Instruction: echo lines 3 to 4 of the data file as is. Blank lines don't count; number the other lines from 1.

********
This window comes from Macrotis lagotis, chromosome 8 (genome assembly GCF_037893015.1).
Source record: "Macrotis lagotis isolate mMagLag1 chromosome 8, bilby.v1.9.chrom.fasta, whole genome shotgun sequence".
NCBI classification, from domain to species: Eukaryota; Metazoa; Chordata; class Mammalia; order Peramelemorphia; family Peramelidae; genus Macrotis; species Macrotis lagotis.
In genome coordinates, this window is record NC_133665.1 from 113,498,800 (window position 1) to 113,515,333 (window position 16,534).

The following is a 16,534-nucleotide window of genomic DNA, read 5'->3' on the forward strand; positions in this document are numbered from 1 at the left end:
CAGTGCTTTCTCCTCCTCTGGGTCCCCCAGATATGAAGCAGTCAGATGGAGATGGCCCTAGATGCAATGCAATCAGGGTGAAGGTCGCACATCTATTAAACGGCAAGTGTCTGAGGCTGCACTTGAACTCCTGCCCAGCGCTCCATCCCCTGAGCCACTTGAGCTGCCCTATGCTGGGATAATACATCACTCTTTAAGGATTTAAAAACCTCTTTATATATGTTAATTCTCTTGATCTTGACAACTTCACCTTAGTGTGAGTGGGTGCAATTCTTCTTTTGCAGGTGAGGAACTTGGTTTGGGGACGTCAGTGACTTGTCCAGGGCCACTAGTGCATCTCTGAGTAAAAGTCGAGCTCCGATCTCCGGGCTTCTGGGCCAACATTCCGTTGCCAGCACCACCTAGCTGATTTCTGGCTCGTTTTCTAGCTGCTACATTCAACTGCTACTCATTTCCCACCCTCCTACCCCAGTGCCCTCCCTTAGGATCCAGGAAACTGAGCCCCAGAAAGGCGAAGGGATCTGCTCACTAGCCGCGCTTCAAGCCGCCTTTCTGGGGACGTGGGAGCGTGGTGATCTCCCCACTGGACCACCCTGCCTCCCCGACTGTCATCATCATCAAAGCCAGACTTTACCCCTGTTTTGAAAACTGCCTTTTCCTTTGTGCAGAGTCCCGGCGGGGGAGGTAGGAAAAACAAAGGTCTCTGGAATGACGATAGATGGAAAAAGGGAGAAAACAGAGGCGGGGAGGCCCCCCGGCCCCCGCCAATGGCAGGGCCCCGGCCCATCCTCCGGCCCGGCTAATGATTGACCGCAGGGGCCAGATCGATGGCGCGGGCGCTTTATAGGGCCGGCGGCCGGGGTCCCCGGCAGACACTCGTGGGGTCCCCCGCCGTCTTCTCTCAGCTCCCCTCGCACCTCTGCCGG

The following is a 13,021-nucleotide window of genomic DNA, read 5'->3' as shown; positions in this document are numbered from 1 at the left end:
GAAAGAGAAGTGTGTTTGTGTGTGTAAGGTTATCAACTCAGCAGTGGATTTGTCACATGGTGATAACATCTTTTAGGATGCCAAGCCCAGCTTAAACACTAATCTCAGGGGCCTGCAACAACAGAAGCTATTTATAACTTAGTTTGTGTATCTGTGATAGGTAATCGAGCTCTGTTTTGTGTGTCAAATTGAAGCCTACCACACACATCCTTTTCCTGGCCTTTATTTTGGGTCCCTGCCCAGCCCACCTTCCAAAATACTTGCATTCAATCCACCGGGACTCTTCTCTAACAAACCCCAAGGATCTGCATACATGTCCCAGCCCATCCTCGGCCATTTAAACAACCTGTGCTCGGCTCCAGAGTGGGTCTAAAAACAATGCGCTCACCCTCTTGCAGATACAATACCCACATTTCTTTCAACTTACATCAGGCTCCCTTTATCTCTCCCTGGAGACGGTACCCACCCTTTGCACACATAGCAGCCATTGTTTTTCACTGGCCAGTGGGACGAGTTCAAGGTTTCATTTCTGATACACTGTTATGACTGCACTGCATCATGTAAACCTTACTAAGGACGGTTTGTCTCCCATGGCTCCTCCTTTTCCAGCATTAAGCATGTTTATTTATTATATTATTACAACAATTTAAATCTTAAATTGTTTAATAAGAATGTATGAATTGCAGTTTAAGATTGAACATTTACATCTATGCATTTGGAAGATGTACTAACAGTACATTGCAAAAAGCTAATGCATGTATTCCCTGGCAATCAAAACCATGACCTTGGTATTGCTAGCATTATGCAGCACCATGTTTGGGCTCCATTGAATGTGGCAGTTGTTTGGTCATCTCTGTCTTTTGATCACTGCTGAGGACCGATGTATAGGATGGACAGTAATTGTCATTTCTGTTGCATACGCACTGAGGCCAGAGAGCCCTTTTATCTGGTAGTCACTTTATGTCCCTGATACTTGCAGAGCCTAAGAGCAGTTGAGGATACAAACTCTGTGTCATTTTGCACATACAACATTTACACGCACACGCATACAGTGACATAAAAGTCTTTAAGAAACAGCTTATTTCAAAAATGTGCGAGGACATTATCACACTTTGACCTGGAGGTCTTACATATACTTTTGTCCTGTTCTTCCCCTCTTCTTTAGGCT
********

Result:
NCBI classification, from domain to species: Eukaryota; Metazoa; Chordata; class Mammalia; order Peramelemorphia; family Peramelidae; genus Macrotis; species Macrotis lagotis.
In genome coordinates, this window is record NC_133665.1 from 113,498,800 (window position 1) to 113,515,333 (window position 16,534).